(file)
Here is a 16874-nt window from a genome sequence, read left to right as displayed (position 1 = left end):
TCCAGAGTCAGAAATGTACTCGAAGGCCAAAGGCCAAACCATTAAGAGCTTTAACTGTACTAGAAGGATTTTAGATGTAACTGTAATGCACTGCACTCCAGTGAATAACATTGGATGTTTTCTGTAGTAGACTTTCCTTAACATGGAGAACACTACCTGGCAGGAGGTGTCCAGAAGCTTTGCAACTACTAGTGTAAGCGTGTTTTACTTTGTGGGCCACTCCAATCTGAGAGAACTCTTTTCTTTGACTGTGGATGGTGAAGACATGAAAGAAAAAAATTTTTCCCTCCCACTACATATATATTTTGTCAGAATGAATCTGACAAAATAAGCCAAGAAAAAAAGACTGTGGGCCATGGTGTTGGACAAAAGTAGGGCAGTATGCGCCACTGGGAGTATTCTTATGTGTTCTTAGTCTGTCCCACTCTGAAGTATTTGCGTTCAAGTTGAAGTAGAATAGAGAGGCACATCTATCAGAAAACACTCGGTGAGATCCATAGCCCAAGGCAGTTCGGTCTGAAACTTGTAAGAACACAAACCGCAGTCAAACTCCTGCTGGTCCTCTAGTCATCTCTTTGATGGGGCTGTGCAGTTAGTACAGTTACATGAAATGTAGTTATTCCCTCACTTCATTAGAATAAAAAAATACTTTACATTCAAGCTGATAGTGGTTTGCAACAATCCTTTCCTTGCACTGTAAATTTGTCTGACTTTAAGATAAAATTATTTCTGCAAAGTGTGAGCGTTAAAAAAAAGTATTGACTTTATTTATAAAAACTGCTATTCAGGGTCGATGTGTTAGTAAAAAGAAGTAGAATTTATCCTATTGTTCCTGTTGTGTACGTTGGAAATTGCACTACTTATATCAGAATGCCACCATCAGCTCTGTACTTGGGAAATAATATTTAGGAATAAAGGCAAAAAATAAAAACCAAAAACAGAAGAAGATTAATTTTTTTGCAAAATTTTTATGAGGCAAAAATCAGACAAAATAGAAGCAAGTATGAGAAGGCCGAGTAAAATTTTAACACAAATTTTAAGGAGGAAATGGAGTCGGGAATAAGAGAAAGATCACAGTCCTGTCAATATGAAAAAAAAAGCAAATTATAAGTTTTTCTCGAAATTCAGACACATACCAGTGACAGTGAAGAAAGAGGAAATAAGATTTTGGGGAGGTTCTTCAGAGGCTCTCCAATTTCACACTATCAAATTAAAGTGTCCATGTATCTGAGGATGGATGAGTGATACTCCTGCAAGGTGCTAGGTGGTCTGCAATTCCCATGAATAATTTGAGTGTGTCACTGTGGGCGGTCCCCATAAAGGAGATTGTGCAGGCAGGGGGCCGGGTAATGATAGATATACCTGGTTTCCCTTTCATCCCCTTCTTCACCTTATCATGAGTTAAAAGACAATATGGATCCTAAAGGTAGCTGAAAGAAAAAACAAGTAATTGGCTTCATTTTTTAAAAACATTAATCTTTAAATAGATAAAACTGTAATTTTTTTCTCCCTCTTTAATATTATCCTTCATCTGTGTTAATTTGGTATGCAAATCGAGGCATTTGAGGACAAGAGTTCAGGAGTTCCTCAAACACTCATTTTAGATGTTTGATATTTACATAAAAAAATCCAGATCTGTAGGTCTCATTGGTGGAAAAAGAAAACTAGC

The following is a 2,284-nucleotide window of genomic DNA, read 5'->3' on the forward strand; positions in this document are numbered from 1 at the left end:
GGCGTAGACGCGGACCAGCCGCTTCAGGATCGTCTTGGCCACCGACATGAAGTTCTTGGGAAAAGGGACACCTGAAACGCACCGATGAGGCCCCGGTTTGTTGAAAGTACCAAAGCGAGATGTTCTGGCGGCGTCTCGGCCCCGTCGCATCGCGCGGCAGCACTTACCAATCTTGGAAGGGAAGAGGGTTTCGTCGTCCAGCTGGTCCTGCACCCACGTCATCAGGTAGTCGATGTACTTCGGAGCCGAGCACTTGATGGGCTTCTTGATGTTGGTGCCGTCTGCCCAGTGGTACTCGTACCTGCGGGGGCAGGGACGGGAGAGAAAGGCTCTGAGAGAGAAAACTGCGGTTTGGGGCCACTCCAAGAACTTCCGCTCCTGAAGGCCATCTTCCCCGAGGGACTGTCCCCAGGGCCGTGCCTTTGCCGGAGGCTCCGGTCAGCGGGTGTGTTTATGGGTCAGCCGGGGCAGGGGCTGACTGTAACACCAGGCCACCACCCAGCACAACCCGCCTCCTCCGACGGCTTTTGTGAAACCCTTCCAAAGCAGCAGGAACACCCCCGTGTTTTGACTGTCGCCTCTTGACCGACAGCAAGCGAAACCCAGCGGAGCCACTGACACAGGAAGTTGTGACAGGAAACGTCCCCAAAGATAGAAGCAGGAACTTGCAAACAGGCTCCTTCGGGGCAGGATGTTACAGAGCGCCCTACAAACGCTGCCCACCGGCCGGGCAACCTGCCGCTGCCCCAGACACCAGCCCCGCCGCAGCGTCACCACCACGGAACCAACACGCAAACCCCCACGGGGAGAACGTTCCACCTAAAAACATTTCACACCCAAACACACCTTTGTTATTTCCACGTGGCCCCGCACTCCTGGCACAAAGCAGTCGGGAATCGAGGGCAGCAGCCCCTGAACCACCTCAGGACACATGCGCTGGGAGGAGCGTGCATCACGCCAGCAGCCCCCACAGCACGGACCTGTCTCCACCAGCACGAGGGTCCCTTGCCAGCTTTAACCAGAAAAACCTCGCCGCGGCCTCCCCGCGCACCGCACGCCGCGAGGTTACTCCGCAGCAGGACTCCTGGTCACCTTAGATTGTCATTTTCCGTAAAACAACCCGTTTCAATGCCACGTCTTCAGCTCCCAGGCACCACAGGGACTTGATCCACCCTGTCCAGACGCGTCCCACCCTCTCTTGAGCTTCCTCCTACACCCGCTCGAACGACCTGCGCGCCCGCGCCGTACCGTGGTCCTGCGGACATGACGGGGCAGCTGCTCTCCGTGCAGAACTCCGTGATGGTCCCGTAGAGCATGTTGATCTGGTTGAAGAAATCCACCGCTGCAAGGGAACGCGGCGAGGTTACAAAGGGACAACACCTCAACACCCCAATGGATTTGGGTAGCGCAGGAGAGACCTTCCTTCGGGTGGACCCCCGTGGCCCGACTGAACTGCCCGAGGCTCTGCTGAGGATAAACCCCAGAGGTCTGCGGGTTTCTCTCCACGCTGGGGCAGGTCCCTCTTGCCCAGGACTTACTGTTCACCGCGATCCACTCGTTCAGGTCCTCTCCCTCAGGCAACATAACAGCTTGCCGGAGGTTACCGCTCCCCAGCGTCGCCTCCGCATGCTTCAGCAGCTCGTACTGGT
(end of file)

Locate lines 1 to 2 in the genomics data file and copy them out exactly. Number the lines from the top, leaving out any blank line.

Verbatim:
Here is a 16874-nt window from a genome sequence, read left to right as displayed (position 1 = left end):
TCCAGAGTCAGAAATGTACTCGAAGGCCAAAGGCCAAACCATTAAGAGCTTTAACTGTACTAGAAGGATTTTAGATGTAACTGTAATGCACTGCACTCCAGTGAATAACATTGGATGTTTTCTGTAGTAGACTTTCCTTAACATGGAGAACACTACCTGGCAGGAGGTGTCCAGAAGCTTTGCAACTACTAGTGTAAGCGTGTTTTACTTTGTGGGCCACTCCAATCTGAGAGAACTCTTTTCTTTGACTGTGGATGGTGAAGACATGAAAGAAAAAAATTTTTCCCTCCCACTACATATATATTTTGTCAGAATGAATCTGACAAAATAAGCCAAGAAAAAAAGACTGTGGGCCATGGTGTTGGACAAAAGTAGGGCAGTATGCGCCACTGGGAGTATTCTTATGTGTTCTTAGTCTGTCCCACTCTGAAGTATTTGCGTTCAAGTTGAAGTAGAATAGAGAGGCACATCTATCAGAAAACACTCGGTGAGATCCATAGCCCAAGGCAGTTCGGTCTGAAACTTGTAAGAACACAAACCGCAGTCAAACTCCTGCTGGTCCTCTAGTCATCTCTTTGATGGGGCTGTGCAGTTAGTACAGTTACATGAAATGTAGTTATTCCCTCACTTCATTAGAATAAAAAAATACTTTACATTCAAGCTGATAGTGGTTTGCAACAATCCTTTCCTTGCACTGTAAATTTGTCTGACTTTAAGATAAAATTATTTCTGCAAAGTGTGAGCGTTAAAAAAAAGTATTGACTTTATTTATAAAAACTGCTATTCAGGGTCGATGTGTTAGTAAAAAGAAGTAGAATTTATCCTATTGTTCCTGTTGTGTACGTTGGAAATTGCACTACTTATATCAGAATGCCACCATCAGCTCTGTACTTGGGAAATAATATTTAGGAATAAAGGCAAAAAATAAAAACCAAAAACAGAAGAAGATTAATTTTTTTGCAAAATTTTTATGAGGCAAAAATCAGACAAAATAGAAGCAAGTATGAGAAGGCCGAGTAAAATTTTAACACAAATTTTAAGGAGGAAATGGAGTCGGGAATAAGAGAAAGATCACAGTCCTGTCAATATGAAAAAAAAAGCAAATTATAAGTTTTTCTCGAAATTCAGACACATACCAGTGACAGTGAAGAAAGAGGAAATAAGATTTTGGGGAGGTTCTTCAGAGGCTCTCCAATTTCACACTATCAAATTAAAGTGTCCATGTATCTGAGGATGGATGAGTGATACTCCTGCAAGGTGCTAGGTGGTCTGCAATTCCCATGAATAATTTGAGTGTGTCACTGTGGGCGGTCCCCATAAAGGAGATTGTGCAGGCAGGGGGCCGGGTAATGATAGATATACCTGGTTTCCCTTTCATCCCCTTCTTCACCTTATCATGAGTTAAAAGACAATATGGATCCTAAAGGTAGCTGAAAGAAAAAACAAGTAATTGGCTTCATTTTTTAAAAACATTAATCTTTAAATAGATAAAACTGTAATTTTTTTCTCCCTCTTTAATATTATCCTTCATCTGTGTTAATTTGGTATGCAAATCGAGGCATTTGAGGACAAGAGTTCAGGAGTTCCTCAAACACTCATTTTAGATGTTTGATATTTACATAAAAAAATCCAGATCTGTAGGTCTCATTGGTGGAAAAAGAAAACTAGC